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Today’s Scott Slant is slightly rearranged

Today’s Scott Slant is slightly rearranged

by Tom Scott

Bio | Follow: @thescottslant


Posted on December 11, 2013 at 8:27 AM

Updated Wednesday, Dec 11 at 11:09 AM

Wednesday, December 11, 2013.

No sooner do I post the column this morning than word comes down that Arkansas State coach Bryan Harsin has landed the job as Boise State’s new head coach to replace Chris Petersen.  I had just been definitively told earlier in the morning that it wasn’t true Harsin had withdrawn his name from consideration.  Man is Harsin going to hear about it in Jonesboro, Arkansas.  This is the third straight year the Red Wolves have had a coach leave after one year at the helm.  But this is a one-time opportunity for Harsin to come home and take the job he’s always dreamed of.  Remember the vitriol in Boise when Houston Nutt bolted the Broncos after one season to go to Arkansas?  Same deal—that was Nutt’s dream job, and it was his only opportunity.  Now Bronco Nation is on the other side of the fence.

Harsin was 29 years old when Petersen named him as offensive coordinator the day he replaced Dan Hawkins at Boise State eight years ago.  Now Harsin, a brilliant offensive mind, is 37.  That’s still pretty young, but he’s been preparing himself for this since he was a graduate assistant under Dirk Koetter with the Broncos in 2000.  He’s a Boise native, a Capital High grad, and very locked in to this community.

Boise State thus chooses youth and energy over the worldly experience of 54-year-old former Bronco coach Dirk Koetter, who remains the offensive coordinator with the Atlanta Falcons.  The move by Boise State now allows Petersen to get serious in discussions with Justin Wilcox to remain defensive coordinator at Washington.  Who knows if Wilcox actually interviewed with the Broncos?  It’s going to be a busy rest-of-the-week.  More tomorrow, of course.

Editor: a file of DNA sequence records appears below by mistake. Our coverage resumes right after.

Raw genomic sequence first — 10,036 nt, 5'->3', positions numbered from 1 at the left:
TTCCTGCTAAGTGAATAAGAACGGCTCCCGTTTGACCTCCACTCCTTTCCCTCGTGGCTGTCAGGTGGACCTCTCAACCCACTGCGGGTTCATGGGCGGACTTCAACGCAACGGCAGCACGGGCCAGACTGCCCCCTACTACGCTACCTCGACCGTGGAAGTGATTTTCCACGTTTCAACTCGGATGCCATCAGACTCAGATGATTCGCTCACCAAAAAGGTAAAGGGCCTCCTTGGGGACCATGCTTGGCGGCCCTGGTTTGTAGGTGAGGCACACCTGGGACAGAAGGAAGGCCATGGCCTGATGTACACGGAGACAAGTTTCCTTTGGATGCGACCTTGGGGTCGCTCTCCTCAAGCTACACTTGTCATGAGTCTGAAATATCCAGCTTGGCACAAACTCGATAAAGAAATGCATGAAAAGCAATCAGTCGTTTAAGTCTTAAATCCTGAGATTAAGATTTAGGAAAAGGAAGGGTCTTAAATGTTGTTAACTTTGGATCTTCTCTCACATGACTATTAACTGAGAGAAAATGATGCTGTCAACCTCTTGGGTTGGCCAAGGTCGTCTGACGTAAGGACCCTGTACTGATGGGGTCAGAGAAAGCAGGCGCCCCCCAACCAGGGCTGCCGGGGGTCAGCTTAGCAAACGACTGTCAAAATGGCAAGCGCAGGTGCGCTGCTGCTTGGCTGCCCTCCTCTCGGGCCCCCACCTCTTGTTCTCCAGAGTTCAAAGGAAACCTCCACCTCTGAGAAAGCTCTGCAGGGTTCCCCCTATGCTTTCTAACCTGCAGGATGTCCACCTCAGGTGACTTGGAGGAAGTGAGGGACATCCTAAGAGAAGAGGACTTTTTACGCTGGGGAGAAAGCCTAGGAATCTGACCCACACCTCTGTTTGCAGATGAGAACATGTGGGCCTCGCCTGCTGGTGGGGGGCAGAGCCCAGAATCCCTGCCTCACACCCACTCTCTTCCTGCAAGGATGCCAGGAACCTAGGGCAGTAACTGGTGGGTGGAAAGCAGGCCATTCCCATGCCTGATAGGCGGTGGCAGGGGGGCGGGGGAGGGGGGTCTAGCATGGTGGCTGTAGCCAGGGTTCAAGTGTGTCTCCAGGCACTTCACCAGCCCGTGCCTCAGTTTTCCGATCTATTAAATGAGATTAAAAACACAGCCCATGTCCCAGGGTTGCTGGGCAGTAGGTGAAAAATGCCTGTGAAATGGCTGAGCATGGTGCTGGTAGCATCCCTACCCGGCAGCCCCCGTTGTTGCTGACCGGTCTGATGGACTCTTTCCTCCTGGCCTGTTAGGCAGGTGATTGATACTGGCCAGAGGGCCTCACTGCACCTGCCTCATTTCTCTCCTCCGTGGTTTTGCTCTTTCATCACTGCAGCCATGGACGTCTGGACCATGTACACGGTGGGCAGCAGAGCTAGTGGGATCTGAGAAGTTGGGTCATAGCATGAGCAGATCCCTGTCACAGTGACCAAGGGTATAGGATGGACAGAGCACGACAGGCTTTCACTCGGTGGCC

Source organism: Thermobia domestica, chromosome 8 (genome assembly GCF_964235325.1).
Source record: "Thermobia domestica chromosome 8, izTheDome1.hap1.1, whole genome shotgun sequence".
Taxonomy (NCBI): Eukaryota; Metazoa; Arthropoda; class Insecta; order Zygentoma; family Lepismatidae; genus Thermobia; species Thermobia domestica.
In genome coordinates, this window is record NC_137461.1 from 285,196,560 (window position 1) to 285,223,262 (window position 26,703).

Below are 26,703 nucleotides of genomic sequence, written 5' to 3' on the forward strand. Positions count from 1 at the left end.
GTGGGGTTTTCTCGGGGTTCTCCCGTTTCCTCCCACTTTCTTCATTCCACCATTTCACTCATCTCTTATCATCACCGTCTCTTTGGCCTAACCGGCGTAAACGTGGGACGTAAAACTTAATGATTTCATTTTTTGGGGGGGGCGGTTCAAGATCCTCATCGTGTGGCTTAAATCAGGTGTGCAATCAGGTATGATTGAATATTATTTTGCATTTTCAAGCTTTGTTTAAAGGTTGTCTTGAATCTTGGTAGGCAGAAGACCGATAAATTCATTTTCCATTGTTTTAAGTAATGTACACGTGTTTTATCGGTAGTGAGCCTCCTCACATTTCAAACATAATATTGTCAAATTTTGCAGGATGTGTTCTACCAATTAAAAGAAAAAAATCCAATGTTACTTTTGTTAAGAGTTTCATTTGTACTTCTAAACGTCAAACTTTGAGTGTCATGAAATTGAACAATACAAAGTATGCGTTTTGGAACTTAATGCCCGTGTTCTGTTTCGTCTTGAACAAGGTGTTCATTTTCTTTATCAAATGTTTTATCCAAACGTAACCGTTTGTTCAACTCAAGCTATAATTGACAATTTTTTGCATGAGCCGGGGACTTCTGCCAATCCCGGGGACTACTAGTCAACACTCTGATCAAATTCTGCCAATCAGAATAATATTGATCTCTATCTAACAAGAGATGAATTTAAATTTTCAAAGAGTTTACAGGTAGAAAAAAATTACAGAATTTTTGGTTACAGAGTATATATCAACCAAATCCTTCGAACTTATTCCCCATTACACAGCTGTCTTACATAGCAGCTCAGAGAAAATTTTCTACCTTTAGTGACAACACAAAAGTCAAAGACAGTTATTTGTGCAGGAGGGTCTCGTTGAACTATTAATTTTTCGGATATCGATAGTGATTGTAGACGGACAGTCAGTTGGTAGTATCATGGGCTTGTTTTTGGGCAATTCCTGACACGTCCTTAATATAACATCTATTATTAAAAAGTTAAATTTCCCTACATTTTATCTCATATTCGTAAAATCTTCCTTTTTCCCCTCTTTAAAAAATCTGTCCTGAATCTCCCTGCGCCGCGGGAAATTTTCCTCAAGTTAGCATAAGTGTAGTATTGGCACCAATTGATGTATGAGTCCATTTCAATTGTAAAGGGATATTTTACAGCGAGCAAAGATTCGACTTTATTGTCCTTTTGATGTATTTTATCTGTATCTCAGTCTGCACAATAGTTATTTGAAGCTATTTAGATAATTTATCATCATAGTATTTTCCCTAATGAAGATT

One mild surprise on the All-Mountain West teams announced yesterday: Boise State’s Ricky Tjong-A-Tjoe made the first team at defensive tackle.  Tjong-A-Tjoe’s grassroots work in the trenches has been rewarded.  The senior entered the Bronco program as a raw Dutchman with limited experience as a foreign student at Boise High.  He’ll leave after the Sheraton Hawaii Bowl as an FBS-level all-conference performer.  Boise State had three other first-teamers.  Demarcus Lawrence was a natural at defensive end.  He had another monster year, finishing second behind Colorado State’s Shaq Barrett in sacks and tackles-for-loss.  Barrett was the Mountain West Defensive Player of the Year.

On offense, Boise State’s Charles Leno Jr. got the first-team nod at tackle.  That positions him well for a shot at the NFL Draft next April.  Jay Ajayi capped an outstanding sophomore year with first-team honors at running back.  Ajayi is third in the Mountain West in rushing and second in rushing touchdowns.  The leader in both those categories, Colorado State’s Kapri Bibbs, is the other first-team running back.  The Mountain West Offensive Player of the Year was an obvious choice—Fresno State quarterback Derek Carr and his 405 passing yards per game and 48 touchdown throws. 

You kept thinking Boise State’s shots had to start falling sooner or later.  Then you’d get a glimpse of that artificially-blonde aircraft carrier, and you knew it wasn’t going to happen for the Broncos against Kentucky.  Seven-foot sophomore Willie Cauley-Stein, the only non-true freshman starter for the Wildcats, blocked nine shots to key a 70-55 victory last night on ESPN.  “And that’s not even counting the six or seven that he altered,” noted coach Leon Rice on his KBOI postgame show.  “He looked like Kareem out there.”  Rice marveled at UK’s athleticism.  “They can let you get by ‘em, and they can still get back and block the shot,” he said.  That’s what got the Broncos.  It wasn’t Adolph Rupp Arena.  Despite a crowd of 21,565, the largest to ever to see a game involving Boise State, it seemed amazingly quiet.